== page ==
This Archaeology Month, we are celebrating the Society for Pennsylvania Archaeology’s 90th year. As part of that celebration, we are taking over the Pennsylvania State Historic Preservation Office’s Blog for two weeks. Last week we looked at how the society was founded, and this week we are going to see what the Society for Pennsylvania Archaeology (SPA) looks like today. For those of you who are curious about archaeology, want to learn more, and would love the opportunity to get involved with the SPA, this blog post is for you!

What does the SPA look like at 90?

After 90 years, you would think the SPA may be stuffy and outdated, but you couldn’t be more wrong. In 2019, the SPA is as active and vibrant as ever. With around 500 members spread across the state, the society is busy promoting, learning about, and exploring the archaeology of Pennsylvania. The society as a whole is made up of local chapters that meet regularly, and once a year come together at the annual meeting. The Society’s journal, the Pennsylvania Archaeologist, is published on a regular basis in addition to a newsletter, which is published three times a year.

Local Chapters

The life blood of the SPA is the local chapters.

Map of all the SPA Chapters across the state. More information can be found at

Currently there are 13 chapters that meet regularly; usually once a month from September to May. Chapter meetings range from informal discussions of archaeology and what people are interested in, to formal presentations about a specific topic in archaeology, to tours of local archaeology sites or museums. Attendance at the meetings ranges from 5 to 50 people and attracts all ages. Meetings are held in a variety of places including church basements, office board rooms, and even a fly-fishing store!

Some chapters have active excavation projects, which give their members a chance to experience archaeology first-hand, as well as understand the science behind archaeology and learn about how to properly record and document the findings. These chapter digs range in size from small scale testing to the excavation of large villages.

Over the years, the work conducted by local chapters has formed the foundation of what we know about the prehistory of Pennsylvania.

Annual Meeting

Once a year, the SPA has a society-wide meeting. The location of the meeting moves around the state to accommodate local chapters and members who are unable to travel.

Paper being presented at the 2018 SPA Annual meeting.

The annual meeting is over a weekend typically in April and consists of a formal program of papers presented by professional and amateur archaeologists discussing their finds. On Saturday night, there is a banquet at the meeting hotel, which features a keynote speaker, who usually is a regionally/nationally known archaeologist.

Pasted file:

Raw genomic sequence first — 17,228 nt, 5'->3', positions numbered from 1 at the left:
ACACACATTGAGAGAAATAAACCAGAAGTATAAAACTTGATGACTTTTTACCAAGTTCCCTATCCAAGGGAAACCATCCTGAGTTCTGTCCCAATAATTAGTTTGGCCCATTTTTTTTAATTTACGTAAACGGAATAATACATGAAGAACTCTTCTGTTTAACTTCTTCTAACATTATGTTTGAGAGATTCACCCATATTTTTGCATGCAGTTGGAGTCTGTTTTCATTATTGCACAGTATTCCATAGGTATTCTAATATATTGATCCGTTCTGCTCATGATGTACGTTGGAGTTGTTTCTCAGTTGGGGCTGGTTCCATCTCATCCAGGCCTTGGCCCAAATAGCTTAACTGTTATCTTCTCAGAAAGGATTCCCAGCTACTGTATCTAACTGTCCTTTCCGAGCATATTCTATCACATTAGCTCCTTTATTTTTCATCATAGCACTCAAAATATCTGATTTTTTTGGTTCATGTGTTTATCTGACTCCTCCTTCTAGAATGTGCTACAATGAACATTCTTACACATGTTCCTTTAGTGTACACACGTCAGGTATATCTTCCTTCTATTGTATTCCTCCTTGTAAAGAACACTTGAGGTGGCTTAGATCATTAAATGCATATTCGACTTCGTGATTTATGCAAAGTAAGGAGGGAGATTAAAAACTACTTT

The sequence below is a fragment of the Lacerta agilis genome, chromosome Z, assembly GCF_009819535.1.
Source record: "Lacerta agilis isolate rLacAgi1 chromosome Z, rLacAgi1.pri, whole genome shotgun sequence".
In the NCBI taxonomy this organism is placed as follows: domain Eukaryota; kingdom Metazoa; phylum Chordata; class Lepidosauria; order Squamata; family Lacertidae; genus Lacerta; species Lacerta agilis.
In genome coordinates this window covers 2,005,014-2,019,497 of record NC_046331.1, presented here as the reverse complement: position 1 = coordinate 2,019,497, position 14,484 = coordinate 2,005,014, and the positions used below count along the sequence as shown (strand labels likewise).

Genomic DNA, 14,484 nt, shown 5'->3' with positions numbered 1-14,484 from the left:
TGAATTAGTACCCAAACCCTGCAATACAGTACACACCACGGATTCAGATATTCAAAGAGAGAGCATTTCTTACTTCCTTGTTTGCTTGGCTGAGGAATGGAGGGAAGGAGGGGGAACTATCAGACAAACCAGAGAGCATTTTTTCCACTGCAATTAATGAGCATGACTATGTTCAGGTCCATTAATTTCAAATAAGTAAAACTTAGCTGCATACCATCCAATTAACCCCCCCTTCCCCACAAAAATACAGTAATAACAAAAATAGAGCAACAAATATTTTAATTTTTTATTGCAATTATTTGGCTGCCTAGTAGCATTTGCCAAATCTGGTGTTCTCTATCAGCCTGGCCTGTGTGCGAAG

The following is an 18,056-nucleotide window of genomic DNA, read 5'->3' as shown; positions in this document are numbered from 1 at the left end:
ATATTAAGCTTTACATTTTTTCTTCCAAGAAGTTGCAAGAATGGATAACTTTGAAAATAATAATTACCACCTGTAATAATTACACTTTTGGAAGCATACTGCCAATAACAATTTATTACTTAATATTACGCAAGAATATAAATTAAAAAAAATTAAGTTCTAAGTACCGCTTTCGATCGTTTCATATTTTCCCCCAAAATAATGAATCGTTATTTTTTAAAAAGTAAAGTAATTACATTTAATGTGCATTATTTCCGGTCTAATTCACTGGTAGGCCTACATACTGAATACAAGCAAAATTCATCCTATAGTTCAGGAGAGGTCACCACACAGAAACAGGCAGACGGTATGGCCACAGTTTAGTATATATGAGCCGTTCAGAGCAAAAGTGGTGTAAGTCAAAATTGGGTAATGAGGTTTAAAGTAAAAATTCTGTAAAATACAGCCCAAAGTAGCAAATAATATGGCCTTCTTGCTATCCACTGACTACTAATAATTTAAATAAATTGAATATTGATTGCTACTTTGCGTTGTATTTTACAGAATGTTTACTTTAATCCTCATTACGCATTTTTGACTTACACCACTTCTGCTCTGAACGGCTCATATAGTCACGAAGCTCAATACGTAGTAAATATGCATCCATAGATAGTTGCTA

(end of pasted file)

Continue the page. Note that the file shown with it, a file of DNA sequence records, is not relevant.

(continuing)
Besides the formal presentation, there is a lot of informal discussion about local finds and sharing of ideas. There is also a fair amount of joking, sharing of stories, and laughter (especially in the hospitality room).

Other Events

Besides chapter meetings and the annual meeting, the SPA is involved in a wide range of activities, usually in conjunction with the Pennsylvania Archaeology Council, a group that represents the professional archaeology community in Pennsylvania, the Pennsylvania State Historic Preservation Office, and other similar groups.

You’ll find SPA members at events ranging from the Pennsylvania Farm Show to local history festivals, like the Jefferson County Antique Firearms and Indian Artifact Show.

SPA at the Pennsylvania Farm Show.

You want to get involved but don’t know how?

Are you interested in archaeology? Do you have a coffee can of arrowheads that your grandpa gave you and you want to learn more? Do you think you found an artifact on your property? Does history fascinate you?

If you answered yes to any of these questions, then the SPA is the place for you. If you want to learn more, start with the SPA website. The website has all the information you need to get involved, including when and where local chapters meet, information about the annual meeting, and info about the SPA’s Journal Pennsylvania Archaeologist. You can also download past copies of the SPA newsletter on the website. Another great place to look for information about the SPA is the society’s Facebook page.

Thank you so much for joining me on this brief tour of the SPA’s history and current programs! We at the SPA are excited about turning 90 and we’re looking forward to the discoveries, the excitement, and the fun that the next 90 years will bring!

Growing up roaming the hills of western Pennsylvania, this week’s guest author, Jonathan Libbon, knew from an early age that archaeology was for him. He is currently a professional archaeologist at SWCA Environmental Consultants. He has been a member of the SPA since 2007 and is involved with the Allegheny Chapter (Chapter 1). His interests range from industrial to landscape archaeology but is passionate about pretty much all of Pennsylvania Archaeology.